Every CM candidate, right before he hits the big league, gets a taste, it appears, of the commoner. He gets the local train squeeze. Fadnavis, when he emerges from closed doors, is tugged, pulled, tossed and flung. He moves from one sweaty embrace to another. Some, with their heads somehow positioned underneath his crotch, are trying to lift him. Ladoos are force-fed, sometimes into his mouth, sometimes into his nostrils. Arguments break out among supporters and cameramen. It is impossible to get a word from him, and he moves away, into his car and, from thereon, we are told, to the airport to travel to his constituency, Nagpur.
The other victors get similar treatment. Sardar Tara Singh, the BJP victor from Mulund, with his waxed, upturned moustaches has to apply saliva on them to keep them from wilting. Shahina NC, who spent most of her day at the headquarters, says, “We would have liked a full majority. But this is still good enough for us. We are going to form the government,” as her voice is drowned out by the noise.
The BJP has in all won 122 seats of the 288, its best ever performance in the state. This is more than twice its tally of the last state election. With a 28 per cent vote share, it has failed to attain a majority by just 23 seats. The second placed Shiv Sena, in comparison, has managed just 63 seats. The BJP has not only decimated the Congress and NCP, which seemed to be a given, it has also effectively marginalised the Shiv Sena. While the BJP has been able to win 12 of the 44 seats Shiv Sena won in 2009, the latter has managed to snatch just one from the former’s 2009 kitty of 46.
The results are most interesting in Mumbai. Of the total 36 seats, the BJP bagged 15, Shiv Sena 14, and the Congress only five. The victory margin was often also exceptionally high for the BJP, which is something remarkable in a four—and sometimes five—cornered fight. Several BJP candidates won by over 60,000 votes, with the likes of Vinod Tawde from Borivli defeating the second-placed candidate by 79,267 votes, but only one Shiv Sena candidate, Ajay Chowdhari with a victory margin of 64,407 votes from Sewri, was able to cross the 40,000 plus gap. The political landscape of Maharashtra, and Mumbai, has completely changed, it appears. “I don’t think it is ever going to be the same,” Ketkar says. “The BJP, with its sort of sophisticated image and middle class-educated-white collar base was somewhat more of an urban phenomenon in Maharashtra. Shiv Sena was the one with more organisational skills and links. Sainiks ruled the streets, not BJP.”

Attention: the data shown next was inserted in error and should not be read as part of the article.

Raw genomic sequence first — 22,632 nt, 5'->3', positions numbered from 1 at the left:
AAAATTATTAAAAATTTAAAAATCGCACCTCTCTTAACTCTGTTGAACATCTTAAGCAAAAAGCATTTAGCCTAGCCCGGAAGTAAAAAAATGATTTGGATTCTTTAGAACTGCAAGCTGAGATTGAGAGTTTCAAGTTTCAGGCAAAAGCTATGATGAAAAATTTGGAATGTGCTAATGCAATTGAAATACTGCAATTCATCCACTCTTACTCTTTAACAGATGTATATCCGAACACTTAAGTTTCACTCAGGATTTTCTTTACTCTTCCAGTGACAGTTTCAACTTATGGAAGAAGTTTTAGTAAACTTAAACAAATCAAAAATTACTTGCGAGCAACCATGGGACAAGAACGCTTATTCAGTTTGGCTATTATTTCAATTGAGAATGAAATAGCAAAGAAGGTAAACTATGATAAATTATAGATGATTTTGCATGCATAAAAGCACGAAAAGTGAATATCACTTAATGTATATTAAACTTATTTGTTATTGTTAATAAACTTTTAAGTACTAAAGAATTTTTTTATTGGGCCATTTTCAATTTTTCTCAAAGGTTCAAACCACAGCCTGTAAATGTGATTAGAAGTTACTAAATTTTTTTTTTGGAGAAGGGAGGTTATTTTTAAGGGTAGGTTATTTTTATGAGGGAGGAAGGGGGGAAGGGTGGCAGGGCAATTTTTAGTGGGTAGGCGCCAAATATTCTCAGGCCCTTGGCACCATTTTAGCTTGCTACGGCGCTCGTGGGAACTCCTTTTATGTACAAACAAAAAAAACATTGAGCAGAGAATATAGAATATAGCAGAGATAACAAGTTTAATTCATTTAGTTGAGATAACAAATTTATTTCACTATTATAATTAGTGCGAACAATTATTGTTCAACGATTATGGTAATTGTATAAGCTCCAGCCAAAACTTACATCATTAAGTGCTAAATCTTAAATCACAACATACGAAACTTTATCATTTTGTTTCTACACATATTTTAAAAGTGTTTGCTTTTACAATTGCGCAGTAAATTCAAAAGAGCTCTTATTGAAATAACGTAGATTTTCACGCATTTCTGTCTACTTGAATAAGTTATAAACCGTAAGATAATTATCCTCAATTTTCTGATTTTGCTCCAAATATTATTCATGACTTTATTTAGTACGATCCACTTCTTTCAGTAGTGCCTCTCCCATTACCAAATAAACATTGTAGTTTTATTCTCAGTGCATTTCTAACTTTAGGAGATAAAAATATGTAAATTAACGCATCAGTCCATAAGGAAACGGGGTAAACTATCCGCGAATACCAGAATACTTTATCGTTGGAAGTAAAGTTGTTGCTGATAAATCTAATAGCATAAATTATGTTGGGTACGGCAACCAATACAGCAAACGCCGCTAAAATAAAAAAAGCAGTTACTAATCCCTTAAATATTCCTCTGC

According to Ketkar, the demography of the city has changed rapidly in the past few years. The strikes of mill workers, most of whom were Maharashtrians from the Konkan region, the chief vote-bank of the Shiv Sena, and the subsequent closure of the mills in the 1980s, led to a large number of them emigrating from the city. “Over the years, this exodus of the Marathi worker community has been filled by people from other states, and the city’s economic vibrancy has drawn in more migrants from other parts of the country. All this has diluted the Shiv Sena’s votebank,” he says.
Mahesh Jethmalani, a senior advocate at the Bombay High Court and a BJP leader, says, “Growing urbanisation has brought a change in the state’s politics. People, especially those living in cities and towns, are young and possess high aspirations. They are not interested in caste and language. They want development and welfare.” “The results are fantastic,” he says, “given that we never ever had a dominant position in the state.”
At Sena Bhawan, the Shiv Sena office, the mood is sombre. According to rumours, most Shiv Sena candidates were flown or driven to Sena Bhawan in the morning and kept behind closed doors to ensure none of them were poached away. But there is no sign of them. A few leaders who have won in Mumbai come by in a procession of drummers and dancers, and one even has a man dressed up as a tiger. But Uddhav Thackeray stays back at his residence, Matoshree. It is as though they are confused about the results—to cheer their good haul or stand dejected in their once junior ally’s rise?
On the first floor hall of Sena Bhawan, which is used for press conferences, there are empty chairs and a few journalists waiting in the hope that something news-worthy might occur. In one corner is the late Bal Thackeray’s first car, the bullet-proof Contessa with the number plate ‘1995’ (the year he purchased the car), shrouded in grey canvas.
The only Shiv Sena member around seems to be the party’s public relations officer. When asked for comments or information, he raises his hand and shrugs his shoulders.